Like many high-end Mercedes-Benz, the E300 Coupe is best enjoyed at night, when the full effect of its selectable ambient lighting colour comes into play. Many premium cars have ambient lighting but none can execute the finer details of manipulating the interplay of lights reflecting over the cabin’s surfaces as well as Mercedes-Benz.
The rest of the cabin, including the fully LCD instrument panel, infotainment, controls and switches are as what you will get in an E-Class sedan, which means good tactile feedback on everything that you can touch and feel, but poor user friendliness on the COMAND system's user interface.
This being a coupe, putting on the front seat belts can involve a bit too much body twisting for a forty or fifty-something year old owner's body so Mercedes-Benz have made the task easier with a power-operated seat belt extender.
It’s a cruise ship with wheels, which is both good and bad, depending on what you expect from the car. The keen driver in us was not too impressed with it and by our standards of judgement, the smaller but more expensive bi-turbo V6 C43 Coupe is a much better buy; it handles better and rides more comfortable too.
But we also acknowledge not everyone is as keen as us in chasing the tarmac dragon’s tail and as a grand tourer, the E300 Coupe makes for a respectable presence on the highways.
The torquey turbocharged four-cylinder delivers effortless performance, and throughout our drive, there was hardly a moment where we pushed the throttle pedal past 50 percent travel. Why be in a hurry like the proletariat class? When you are in something this stylish, you are in your own hedonistic world and that also means not having a care of the grouses of the working class who are always in a hurry.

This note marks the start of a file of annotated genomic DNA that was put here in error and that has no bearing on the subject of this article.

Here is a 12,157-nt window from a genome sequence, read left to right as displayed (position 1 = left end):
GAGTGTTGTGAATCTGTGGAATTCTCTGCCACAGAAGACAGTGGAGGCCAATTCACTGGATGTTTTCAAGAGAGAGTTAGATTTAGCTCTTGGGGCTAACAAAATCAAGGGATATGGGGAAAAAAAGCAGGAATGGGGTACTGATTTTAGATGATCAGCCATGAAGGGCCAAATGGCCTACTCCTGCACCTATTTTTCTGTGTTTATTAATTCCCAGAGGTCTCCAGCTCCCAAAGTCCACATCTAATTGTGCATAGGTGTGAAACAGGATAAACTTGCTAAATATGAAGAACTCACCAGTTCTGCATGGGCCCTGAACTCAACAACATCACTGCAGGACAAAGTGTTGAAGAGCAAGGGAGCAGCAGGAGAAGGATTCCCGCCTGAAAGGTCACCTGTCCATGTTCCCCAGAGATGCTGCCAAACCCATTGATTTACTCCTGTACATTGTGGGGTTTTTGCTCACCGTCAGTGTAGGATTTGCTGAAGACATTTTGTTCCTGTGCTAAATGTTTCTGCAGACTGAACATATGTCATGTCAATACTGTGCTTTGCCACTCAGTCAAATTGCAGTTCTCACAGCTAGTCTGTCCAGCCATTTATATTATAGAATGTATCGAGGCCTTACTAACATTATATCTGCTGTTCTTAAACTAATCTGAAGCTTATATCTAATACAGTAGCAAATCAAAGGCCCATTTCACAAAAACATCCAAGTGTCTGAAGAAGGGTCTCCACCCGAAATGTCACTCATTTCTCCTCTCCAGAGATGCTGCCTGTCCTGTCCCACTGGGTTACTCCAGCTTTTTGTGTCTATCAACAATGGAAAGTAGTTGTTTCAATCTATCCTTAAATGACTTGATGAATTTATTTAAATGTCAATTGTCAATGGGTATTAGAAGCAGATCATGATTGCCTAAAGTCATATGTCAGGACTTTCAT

Emotionally, we would prefer to have the knowledge that under the bonnet is a six-cylinder rather than a four and that’s also part of the reason why we prefer the C43. Keen drivers will prefer big engines on a smaller car, but to be honest, it’s more about prestige rather than a lack of refinement from the E300’s four-cylinder.
The chassis setup and the width and length of this car also means that this is not something that you want to hustle with, but to waft along with a dignified elitist character.
This is where the E300 Coupe was rather disappointing. For a grand tourer that wears the three-pointed star, it was surprisingly off the mark when it came to comfort.